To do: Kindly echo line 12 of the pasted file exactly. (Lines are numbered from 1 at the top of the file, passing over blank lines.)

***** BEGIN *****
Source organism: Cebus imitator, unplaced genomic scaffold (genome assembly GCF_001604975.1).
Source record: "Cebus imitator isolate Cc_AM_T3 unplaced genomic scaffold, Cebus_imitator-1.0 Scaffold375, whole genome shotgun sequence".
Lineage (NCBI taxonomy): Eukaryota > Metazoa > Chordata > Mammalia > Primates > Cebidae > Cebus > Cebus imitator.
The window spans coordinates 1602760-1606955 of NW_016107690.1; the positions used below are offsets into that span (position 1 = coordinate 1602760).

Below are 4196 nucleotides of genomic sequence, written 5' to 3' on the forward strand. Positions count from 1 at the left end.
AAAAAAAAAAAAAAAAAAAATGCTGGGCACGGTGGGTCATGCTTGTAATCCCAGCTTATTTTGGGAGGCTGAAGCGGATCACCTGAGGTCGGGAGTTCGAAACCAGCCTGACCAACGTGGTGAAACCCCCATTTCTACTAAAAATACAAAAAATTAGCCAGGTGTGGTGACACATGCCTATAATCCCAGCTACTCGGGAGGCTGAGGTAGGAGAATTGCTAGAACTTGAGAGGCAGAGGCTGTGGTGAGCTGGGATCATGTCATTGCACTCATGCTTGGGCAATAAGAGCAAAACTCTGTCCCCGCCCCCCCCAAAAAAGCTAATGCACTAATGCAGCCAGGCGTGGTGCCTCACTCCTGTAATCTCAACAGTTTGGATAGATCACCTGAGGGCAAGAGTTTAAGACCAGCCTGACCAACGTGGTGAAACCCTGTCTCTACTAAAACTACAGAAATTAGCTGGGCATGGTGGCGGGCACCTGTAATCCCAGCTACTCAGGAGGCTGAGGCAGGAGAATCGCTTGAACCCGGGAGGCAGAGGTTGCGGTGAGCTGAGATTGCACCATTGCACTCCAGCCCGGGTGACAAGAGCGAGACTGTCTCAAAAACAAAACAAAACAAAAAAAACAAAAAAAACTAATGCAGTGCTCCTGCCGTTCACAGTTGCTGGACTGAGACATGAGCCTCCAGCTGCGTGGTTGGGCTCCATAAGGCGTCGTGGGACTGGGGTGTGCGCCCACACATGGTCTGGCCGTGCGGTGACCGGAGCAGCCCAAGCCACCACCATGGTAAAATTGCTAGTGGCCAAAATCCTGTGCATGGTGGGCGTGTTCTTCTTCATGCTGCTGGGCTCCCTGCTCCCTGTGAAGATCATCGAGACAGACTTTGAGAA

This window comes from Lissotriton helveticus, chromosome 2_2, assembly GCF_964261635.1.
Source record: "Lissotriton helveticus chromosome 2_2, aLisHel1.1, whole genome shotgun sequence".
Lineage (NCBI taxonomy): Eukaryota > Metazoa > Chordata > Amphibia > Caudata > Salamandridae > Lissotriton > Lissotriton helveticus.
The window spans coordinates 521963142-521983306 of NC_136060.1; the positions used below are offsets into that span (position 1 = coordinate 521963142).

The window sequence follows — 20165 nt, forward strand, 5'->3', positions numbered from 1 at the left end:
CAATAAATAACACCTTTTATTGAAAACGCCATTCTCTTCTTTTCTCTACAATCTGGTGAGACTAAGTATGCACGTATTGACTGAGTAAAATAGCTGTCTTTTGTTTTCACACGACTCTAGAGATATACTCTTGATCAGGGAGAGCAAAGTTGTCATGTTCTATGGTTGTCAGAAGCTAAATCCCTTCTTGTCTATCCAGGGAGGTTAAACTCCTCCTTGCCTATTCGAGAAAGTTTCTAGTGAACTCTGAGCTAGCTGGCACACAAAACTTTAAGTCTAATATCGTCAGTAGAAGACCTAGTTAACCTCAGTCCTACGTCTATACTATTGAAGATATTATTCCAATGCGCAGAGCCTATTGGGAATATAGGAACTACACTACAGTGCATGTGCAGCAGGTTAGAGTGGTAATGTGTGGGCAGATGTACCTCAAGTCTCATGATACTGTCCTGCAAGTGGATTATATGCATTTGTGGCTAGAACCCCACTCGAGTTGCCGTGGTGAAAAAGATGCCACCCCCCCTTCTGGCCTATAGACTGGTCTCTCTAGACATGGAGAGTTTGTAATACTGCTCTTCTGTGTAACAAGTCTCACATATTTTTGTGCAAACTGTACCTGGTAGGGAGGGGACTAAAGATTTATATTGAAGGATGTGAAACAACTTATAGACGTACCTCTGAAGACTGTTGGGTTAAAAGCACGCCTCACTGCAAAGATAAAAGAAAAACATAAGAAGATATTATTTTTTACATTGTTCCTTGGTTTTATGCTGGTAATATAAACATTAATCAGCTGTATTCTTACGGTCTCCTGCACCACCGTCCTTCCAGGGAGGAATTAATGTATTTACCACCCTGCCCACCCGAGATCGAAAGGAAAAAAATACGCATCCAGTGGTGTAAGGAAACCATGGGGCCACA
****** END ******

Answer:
CAATAAATAACACCTTTTATTGAAAACGCCATTCTCTTCTTTTCTCTACAATCTGGTGAGACTAAGTATGCACGTATTGACTGAGTAAAATAGCTGTCTTTTGTTTTCACACGACTCTAGAGATATACTCTTGATCAGGGAGAGCAAAGTTGTCATGTTCTATGGTTGTCAGAAGCTAAATCCCTTCTTGTCTATCCAGGGAGGTTAAACTCCTCCTTGCCTATTCGAGAAAGTTTCTAGTGAACTCTGAGCTAGCTGGCACACAAAACTTTAAGTCTAATATCGTCAGTAGAAGACCTAGTTAACCTCAGTCCTACGTCTATACTATTGAAGATATTATTCCAATGCGCAGAGCCTATTGGGAATATAGGAACTACACTACAGTGCATGTGCAGCAGGTTAGAGTGGTAATGTGTGGGCAGATGTACCTCAAGTCTCATGATACTGTCCTGCAAGTGGATTATATGCATTTGTGGCTAGAACCCCACTCGAGTTGCCGTGGTGAAAAAGATGCCACCCCCCCTTCTGGCCTATAGACTGGTCTCTCTAGACATGGAGAGTTTGTAATACTGCTCTTCTGTGTAACAAGTCTCACATATTTTTGTGCAAACTGTACCTGGTAGGGAGGGGACTAAAGATTTATATTGAAGGATGTGAAACAACTTATAGACGTACCTCTGAAGACTGTTGGGTTAAAAGCACGCCTCACTGCAAAGATAAAAGAAAAACATAAGAAGATATTATTTTTTACATTGTTCCTTGGTTTTATGCTGGTAATATAAACATTAATCAGCTGTATTCTTACGGTCTCCTGCACCACCGTCCTTCCAGGGAGGAATTAATGTATTTACCACCCTGCCCACCCGAGATCGAAAGGAAAAAAATACGCATCCAGTGGTGTAAGGAAACCATGGGGCCACA